The Julia.MGX is a light object which took its inspiration from organic forms. Catching the viewer’s eye with glimpses of animal and fantasy shapes, the Julia.MGX looks different from every angle, and shows what surprising, imaginative and original forms can be brought about when art and technology are merged.

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DESiGnED By PETEr JanSEn

Peter Jansen was born in Nijmegen, the Netherlands, in 1956.

The son of

an inventor, he developed a unique way of looking at the world. After studying mathematics, physics and philosophy and working in education, he returned to his original interest in art, and taught himself to work with metal and wood. Beginning in 1992, he began making sculptures in bronze and then in 2005 discovered computer design which sent his creativity in an entirely new direction.

Peter is among a select group of artists in the Netherlands who uses highly specialized software as a medium to create virtual objects and then transposes them, via rapid prototyping, to solid, three-dimensional sculptures.

From

mathematical point clouds of dots, Peter creates new virtual worlds in which he explores the interrelation of movement and space – a new approach to a subject which he has already examined. The shapes that result from this new approach are sculptures that fit well in urban public spaces, office buildings and other interior areas, as well as in the open air.

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Technique:

SL + LS

Material:

Epoxy + PA

colour:

Black & White

Models available:

Chandelier lamp: Energy saving bulb E27

Dimensions:

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108 x 40 x 68 cm

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TULIP.mgx

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The Tulip.MGX takes its shape from intriguing organic forms – forms that are so far unknown and yet seem so familiar.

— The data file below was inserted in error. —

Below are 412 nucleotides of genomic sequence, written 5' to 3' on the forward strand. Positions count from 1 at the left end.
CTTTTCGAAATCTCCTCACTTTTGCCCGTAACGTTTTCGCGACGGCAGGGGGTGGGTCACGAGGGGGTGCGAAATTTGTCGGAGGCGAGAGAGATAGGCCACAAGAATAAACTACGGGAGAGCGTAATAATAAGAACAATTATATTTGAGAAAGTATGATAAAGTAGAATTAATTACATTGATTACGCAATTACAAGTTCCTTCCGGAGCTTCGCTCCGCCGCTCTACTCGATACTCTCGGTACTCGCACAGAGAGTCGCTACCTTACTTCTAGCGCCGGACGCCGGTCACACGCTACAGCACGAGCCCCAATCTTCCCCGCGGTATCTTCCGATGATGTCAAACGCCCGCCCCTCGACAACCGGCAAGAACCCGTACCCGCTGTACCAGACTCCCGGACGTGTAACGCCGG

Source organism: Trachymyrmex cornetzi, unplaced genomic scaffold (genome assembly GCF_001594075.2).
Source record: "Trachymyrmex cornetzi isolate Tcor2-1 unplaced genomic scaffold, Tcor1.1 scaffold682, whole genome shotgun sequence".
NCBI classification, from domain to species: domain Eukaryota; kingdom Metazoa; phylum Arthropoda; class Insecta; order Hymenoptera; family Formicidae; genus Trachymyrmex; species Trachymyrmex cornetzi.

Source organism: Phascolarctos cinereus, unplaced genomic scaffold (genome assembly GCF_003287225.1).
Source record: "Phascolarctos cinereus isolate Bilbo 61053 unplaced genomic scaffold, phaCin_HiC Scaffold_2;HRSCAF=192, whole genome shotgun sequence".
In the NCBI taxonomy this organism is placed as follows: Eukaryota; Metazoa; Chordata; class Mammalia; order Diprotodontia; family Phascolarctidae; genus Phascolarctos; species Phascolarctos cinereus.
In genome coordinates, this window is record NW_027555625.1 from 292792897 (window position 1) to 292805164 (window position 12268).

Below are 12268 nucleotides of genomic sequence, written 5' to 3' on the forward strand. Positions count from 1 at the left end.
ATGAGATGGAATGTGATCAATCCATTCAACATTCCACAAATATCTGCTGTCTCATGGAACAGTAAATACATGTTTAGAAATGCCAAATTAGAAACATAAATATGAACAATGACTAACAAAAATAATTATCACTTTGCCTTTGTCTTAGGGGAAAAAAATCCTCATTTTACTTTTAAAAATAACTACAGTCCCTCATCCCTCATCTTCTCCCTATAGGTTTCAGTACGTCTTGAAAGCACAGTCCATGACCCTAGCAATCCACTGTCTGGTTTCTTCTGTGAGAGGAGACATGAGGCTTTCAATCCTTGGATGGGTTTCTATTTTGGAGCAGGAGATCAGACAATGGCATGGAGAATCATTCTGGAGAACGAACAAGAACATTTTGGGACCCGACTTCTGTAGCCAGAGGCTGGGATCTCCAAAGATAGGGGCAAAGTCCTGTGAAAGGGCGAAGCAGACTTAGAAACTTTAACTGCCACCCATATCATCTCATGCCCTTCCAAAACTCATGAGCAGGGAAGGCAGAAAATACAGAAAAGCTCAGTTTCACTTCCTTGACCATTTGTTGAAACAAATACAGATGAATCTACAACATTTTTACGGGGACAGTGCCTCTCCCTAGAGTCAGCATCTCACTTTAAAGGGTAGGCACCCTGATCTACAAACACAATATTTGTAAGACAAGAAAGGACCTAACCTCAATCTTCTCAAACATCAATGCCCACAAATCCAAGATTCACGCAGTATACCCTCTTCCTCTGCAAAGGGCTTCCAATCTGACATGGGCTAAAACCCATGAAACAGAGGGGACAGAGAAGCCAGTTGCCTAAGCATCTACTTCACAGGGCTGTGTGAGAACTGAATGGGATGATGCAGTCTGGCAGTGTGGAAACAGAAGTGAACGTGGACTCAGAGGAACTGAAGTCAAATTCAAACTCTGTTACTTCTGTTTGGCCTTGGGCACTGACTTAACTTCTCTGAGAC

Rather than centering on a translation from

our

visible

world,

this

light

designed by Peter Jansen

object is a translation of the strange

Technique:

SL or SL

attractors and mathematical formulas

Material:

Epoxy or PA

used in chaos theory.

Colour:

Amber, Terra cotta, Red, Bordeaux,

Havana Brown, Black, White

Models Available: Table model A: 40 cm (shade size 11,5 x 11,5 x 13 cm)

Table model B: 47 cm (shade 11,5 x 11,5 x 13 cm)

Table model C: 57 cm (shade 11,5 x 11,5 x 13 cm)

Lamp: halogen G9, 40W - dimmable

Patterns Available: Woven / Perforated

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Russula.mgx

The Russula.MGX light object takes its name and shape from a mushroom – one of nature’s most fascinating creations; fast growing and delicate, with both architectural and structural qualities, it reveals the most beautiful intricacies when sliced. Bringing this form to the contemporary world through 3D design allowed for the creation of a shade with a complex structure inside and great simplicity outside. With light that is both smooth and evenly distributed, and a slender supporting structure, the Russula.MGX seems to float and hover in space.

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designed by Arik Levy

Arik Levy was born in Tel-Aviv and in 1991 graduated with distinction in Industrial Design from Art Center Europe in Switzerland. Soon after, he took part in a prospective design project and participated in design exhibitions in Japan. Upon returning to Europe, he introduced his innovative ideas, concepts, and installations. Arik is currently the Creative Director and Partner of LDesign in Paris, and has participated in many exhibitions and manifestations in museums, alternative spaces, galleries and fairs showing his concepts, design pieces and art work. Arik works both as a scientist and a poet. His well-established repertoire of innovation,

Technique:

SL

simplicity and experimentation permit him to create novelties and translate concepts

Material:

Epoxy

into experience both in the art and design worlds. He is best known for his many

Colour:

Havana Brown

awards, outstanding design museum pieces, and his professional designs for clients

Models Available: Table lamp: 36cm

including: Vitra, Visplay, Ligne Roset, Desalto, ic-berlin, Balleri Italia, Gaia&Gino,

(shade size 25 x 25 x 12 cm)

Cinna, Dietiker, Magis, Seralunga, David design, Ansorg, Belux, La Fayette, LorĂŠal,

Lamp: halogen G4, 20W - dimmable